Acknowledge that there is an obligation to protect and enhance the profession.

Keep informed and educated about practices in the profession to ensure ethical conduct.

Actively pursue personal professional development.

Decline representation of clients or organisations that urge or require actions contrary to this Code.

Accurately define what public relations activities can accomplish.

Counsel subordinates in proper ethical decision-making.

Require that subordinates adhere to the ethical requirements of the Code.

Report ethical violations, whether committed by PRSA members or not, to the appropriate authority.   


The IPR Code of professional practice was reviewed in 1985 and revisions adopted by special resolution at the Institute’s annual general meeting on 9th April 1986.


1. Standard of professional conduct. A member shall have a positive duty to observe the highest standards in the practice of public relations. Furthermore a member has the personal responsibility at all times to deal fairly and honestly with his client, employees, past or present, with fellow members, with the media of communication and above all else with the public.


2. Media communication. A member shall not engage in any practice which tends to corrupt the integrity of the media of communication.


3. Undisclosed interest. A member shall have the duty to ensure that the actual interest in any organisation with which he may be professionally concerned is adequately declared.


4. Rewards to holders of public office. A member shall not, with intend to further his interest (or those of his client or employer), offer to give any rewards to a person holding public office if such action is consistent with the public interest.


5. Dissemination of information. A member shall have a positive duty at all times to respect the truth and in this regard not to disseminate false or misleading information knowingly or recklessly and to use proper care to avoid doing so inadvertently.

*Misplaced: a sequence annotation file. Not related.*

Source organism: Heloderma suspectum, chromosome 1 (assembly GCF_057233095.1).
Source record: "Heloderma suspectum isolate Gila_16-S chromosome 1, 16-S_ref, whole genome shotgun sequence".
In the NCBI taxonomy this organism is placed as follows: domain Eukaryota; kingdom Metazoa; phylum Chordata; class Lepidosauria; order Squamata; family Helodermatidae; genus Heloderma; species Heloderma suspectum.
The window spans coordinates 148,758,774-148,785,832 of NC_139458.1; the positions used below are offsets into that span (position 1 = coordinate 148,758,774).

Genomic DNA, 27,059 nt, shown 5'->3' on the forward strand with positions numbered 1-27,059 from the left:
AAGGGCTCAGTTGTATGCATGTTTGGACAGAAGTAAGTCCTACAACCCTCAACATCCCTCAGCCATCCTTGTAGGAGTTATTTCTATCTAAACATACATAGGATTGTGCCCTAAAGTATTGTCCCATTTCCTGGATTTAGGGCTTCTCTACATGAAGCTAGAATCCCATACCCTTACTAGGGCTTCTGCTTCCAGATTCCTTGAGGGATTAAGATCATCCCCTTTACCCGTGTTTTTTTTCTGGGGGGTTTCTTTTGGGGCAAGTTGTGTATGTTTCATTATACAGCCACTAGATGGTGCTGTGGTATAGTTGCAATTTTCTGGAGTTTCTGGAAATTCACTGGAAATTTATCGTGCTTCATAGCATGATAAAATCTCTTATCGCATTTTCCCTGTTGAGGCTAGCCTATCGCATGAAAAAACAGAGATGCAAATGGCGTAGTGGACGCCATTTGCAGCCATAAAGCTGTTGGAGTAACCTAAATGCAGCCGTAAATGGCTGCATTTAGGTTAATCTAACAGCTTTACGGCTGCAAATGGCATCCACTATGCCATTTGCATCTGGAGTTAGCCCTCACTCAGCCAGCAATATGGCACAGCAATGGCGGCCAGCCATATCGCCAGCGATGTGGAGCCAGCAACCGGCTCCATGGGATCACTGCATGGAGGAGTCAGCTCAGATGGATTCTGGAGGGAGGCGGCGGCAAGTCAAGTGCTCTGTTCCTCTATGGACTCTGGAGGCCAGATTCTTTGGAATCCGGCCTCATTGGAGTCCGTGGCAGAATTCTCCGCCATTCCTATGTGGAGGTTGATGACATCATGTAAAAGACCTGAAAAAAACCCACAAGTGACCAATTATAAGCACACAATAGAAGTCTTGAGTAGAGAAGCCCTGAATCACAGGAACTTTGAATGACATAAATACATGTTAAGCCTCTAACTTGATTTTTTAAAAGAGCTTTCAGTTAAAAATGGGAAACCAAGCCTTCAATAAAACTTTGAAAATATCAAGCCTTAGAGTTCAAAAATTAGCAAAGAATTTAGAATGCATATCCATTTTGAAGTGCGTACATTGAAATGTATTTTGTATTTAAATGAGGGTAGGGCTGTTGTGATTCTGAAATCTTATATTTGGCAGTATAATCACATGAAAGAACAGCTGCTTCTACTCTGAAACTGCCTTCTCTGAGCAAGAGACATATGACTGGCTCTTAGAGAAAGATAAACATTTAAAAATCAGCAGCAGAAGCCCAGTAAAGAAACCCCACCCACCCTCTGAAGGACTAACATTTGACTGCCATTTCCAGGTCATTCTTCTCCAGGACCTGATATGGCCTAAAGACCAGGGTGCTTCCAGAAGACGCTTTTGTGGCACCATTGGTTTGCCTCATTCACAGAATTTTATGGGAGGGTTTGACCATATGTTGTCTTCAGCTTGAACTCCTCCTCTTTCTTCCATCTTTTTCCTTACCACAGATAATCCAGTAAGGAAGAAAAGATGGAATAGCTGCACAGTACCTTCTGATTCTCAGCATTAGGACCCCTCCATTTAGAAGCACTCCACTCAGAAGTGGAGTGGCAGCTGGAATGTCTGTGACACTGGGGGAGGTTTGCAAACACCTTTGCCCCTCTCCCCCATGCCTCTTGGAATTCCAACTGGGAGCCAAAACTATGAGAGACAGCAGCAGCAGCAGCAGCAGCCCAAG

6. Confidential information. A member shall not disclose (except upon the order of a court of competent jurisdiction) or make use of information given or obtained in confidence from his employer or client, past or present, for the personal gain or otherwise. 




7. Conflict of interest. A member shall not present conflicting interest but may represent competing interest with the express consent of the parties concerned.


8. Disclosure of beneficial financial interest. A member with a beneficial financial interest in or from an organisation shall not recommend the use of that organization, nor make use of its services on behalf of his client or employer, without declaring his interest.


9. Payment contingent upon achievements. A member shall not negotiate or agree terms with a prospective employer or client on the basis of payment contingent upon specific future public relations achievements. 


10. Employment of holders of public office. A member who employs or is responsible for employing or recruiting a member of either House of Parliament, a member of the European Parliament or a person elected to public office, whether in a consultative or executive capacity, shall disclose this fact, also the object and nature of the employment to the Executive Director of the Institute who shall enter it in a register kept for these categories shall be directly responsible for disclosing or causing to be disclosed to the Executive Director the  same information as may relate to himself. (The register referred to in this clause shall be open to public inspection at the office of the Institute during office hours).